Cryptography; Early modern history; History of science; Social history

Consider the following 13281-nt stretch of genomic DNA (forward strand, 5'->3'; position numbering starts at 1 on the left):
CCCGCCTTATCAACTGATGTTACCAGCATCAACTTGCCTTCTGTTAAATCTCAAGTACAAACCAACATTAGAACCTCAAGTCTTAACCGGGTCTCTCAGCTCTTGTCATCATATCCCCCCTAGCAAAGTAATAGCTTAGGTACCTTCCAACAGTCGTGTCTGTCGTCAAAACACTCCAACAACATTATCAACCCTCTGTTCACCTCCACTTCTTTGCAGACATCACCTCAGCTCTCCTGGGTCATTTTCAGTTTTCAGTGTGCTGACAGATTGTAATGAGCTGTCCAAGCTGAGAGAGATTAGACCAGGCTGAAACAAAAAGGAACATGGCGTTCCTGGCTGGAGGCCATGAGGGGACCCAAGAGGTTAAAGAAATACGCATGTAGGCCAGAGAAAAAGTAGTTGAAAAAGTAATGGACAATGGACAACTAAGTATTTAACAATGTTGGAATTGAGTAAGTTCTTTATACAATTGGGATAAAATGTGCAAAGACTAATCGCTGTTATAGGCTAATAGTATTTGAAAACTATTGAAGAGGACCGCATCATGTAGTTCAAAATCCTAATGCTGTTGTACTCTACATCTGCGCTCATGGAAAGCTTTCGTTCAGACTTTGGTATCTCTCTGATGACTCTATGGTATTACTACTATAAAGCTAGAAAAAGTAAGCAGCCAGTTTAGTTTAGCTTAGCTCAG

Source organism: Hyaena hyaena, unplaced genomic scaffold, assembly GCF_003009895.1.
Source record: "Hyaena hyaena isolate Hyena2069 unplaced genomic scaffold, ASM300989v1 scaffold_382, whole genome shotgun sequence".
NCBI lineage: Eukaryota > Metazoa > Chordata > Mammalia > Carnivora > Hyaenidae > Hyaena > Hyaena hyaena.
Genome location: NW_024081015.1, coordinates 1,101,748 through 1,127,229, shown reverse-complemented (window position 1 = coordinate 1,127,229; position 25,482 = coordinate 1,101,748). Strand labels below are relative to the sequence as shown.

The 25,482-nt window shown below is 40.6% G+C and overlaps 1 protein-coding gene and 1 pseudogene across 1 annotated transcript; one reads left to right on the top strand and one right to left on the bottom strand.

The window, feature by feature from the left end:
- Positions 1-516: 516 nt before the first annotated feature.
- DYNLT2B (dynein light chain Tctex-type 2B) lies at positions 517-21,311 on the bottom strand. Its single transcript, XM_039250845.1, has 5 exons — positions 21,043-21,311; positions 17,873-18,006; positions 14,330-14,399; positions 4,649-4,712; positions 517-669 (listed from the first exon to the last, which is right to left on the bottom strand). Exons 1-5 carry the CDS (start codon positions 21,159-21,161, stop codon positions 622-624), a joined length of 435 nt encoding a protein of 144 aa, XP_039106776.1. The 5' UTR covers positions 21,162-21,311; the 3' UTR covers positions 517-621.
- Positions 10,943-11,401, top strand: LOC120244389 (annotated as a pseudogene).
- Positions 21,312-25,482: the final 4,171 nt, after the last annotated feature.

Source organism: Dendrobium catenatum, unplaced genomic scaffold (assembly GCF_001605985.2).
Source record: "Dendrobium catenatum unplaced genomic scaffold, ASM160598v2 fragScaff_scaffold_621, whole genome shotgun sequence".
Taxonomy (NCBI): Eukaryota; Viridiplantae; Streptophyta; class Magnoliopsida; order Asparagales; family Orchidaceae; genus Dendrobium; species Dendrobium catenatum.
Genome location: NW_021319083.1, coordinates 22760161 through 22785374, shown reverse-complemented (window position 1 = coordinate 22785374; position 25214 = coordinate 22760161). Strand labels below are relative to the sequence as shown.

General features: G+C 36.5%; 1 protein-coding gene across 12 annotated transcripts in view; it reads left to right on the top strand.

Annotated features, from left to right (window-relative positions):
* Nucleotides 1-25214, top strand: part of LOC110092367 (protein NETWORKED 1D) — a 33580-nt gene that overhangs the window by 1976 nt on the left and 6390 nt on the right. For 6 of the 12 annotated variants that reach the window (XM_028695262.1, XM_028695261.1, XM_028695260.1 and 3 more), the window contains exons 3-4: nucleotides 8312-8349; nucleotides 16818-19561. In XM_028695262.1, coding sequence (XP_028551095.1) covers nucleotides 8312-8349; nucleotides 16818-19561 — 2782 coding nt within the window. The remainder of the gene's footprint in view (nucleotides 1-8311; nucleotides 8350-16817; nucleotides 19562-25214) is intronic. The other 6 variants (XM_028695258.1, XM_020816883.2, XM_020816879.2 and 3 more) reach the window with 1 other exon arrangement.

A large number of enciphered documents survived from early modern Hungary. This area was a particularly fertile territory where cryptographic methods proliferated, because a large portion of the population was living in the frontier zone, and participated (or was forced to participate) in the network of the information flow. A quantitative analysis of sixteenth-century to seventeenth-century Hungarian ciphers (300 cipher keys and 1,600 partly or entirely enciphered letters) reveals that besides the dominance of diplomatic use of cryptography, there were many examples of “private” applications too. This book reconstructs the main reasons and goals why historical actors chose to use ciphers in a diplomatic letter, a military order, a diary or a private letter, what they decided to encrypt, and how they perceived the dangers threatening their messages.
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